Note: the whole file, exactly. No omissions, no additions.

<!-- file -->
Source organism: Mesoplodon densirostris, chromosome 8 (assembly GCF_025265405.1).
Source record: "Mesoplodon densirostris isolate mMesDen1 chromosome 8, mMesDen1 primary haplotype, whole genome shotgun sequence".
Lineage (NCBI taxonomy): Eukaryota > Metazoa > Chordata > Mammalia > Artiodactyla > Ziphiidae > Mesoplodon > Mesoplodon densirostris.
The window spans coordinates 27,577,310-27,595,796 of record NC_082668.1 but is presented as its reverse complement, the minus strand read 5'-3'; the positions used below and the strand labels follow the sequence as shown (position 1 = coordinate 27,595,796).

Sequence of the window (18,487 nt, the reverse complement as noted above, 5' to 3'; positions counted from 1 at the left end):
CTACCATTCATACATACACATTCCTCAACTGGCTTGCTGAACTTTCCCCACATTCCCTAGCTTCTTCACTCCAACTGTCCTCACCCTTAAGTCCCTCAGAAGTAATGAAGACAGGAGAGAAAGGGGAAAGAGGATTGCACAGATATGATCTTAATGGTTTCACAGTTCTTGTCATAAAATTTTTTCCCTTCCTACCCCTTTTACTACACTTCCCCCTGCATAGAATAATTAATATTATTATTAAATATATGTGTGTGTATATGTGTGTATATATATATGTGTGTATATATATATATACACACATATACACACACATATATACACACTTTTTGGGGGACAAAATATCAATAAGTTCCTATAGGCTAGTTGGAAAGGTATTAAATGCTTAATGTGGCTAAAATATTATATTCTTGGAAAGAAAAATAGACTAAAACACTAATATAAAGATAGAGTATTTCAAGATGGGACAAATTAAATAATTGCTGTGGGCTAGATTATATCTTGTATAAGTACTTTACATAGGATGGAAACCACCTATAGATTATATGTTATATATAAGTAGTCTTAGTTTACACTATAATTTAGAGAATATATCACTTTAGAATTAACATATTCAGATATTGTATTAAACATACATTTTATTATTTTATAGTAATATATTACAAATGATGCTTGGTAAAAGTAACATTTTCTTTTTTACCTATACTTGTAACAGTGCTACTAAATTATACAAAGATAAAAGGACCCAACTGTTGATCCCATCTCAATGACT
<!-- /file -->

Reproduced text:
Source organism: Mesoplodon densirostris, chromosome 8 (assembly GCF_025265405.1).
Source record: "Mesoplodon densirostris isolate mMesDen1 chromosome 8, mMesDen1 primary haplotype, whole genome shotgun sequence".
Lineage (NCBI taxonomy): Eukaryota > Metazoa > Chordata > Mammalia > Artiodactyla > Ziphiidae > Mesoplodon > Mesoplodon densirostris.
The window spans coordinates 27,577,310-27,595,796 of record NC_082668.1 but is presented as its reverse complement, the minus strand read 5'-3'; the positions used below and the strand labels follow the sequence as shown (position 1 = coordinate 27,595,796).

Sequence of the window (18,487 nt, the reverse complement as noted above, 5' to 3'; positions counted from 1 at the left end):
CTACCATTCATACATACACATTCCTCAACTGGCTTGCTGAACTTTCCCCACATTCCCTAGCTTCTTCACTCCAACTGTCCTCACCCTTAAGTCCCTCAGAAGTAATGAAGACAGGAGAGAAAGGGGAAAGAGGATTGCACAGATATGATCTTAATGGTTTCACAGTTCTTGTCATAAAATTTTTTCCCTTCCTACCCCTTTTACTACACTTCCCCCTGCATAGAATAATTAATATTATTATTAAATATATGTGTGTGTATATGTGTGTATATATATATGTGTGTATATATATATATACACACATATACACACACATATATACACACTTTTTGGGGGACAAAATATCAATAAGTTCCTATAGGCTAGTTGGAAAGGTATTAAATGCTTAATGTGGCTAAAATATTATATTCTTGGAAAGAAAAATAGACTAAAACACTAATATAAAGATAGAGTATTTCAAGATGGGACAAATTAAATAATTGCTGTGGGCTAGATTATATCTTGTATAAGTACTTTACATAGGATGGAAACCACCTATAGATTATATGTTATATATAAGTAGTCTTAGTTTACACTATAATTTAGAGAATATATCACTTTAGAATTAACATATTCAGATATTGTATTAAACATACATTTTATTATTTTATAGTAATATATTACAAATGATGCTTGGTAAAAGTAACATTTTCTTTTTTACCTATACTTGTAACAGTGCTACTAAATTATACAAAGATAAAAGGACCCAACTGTTGATCCCATCTCAATGACT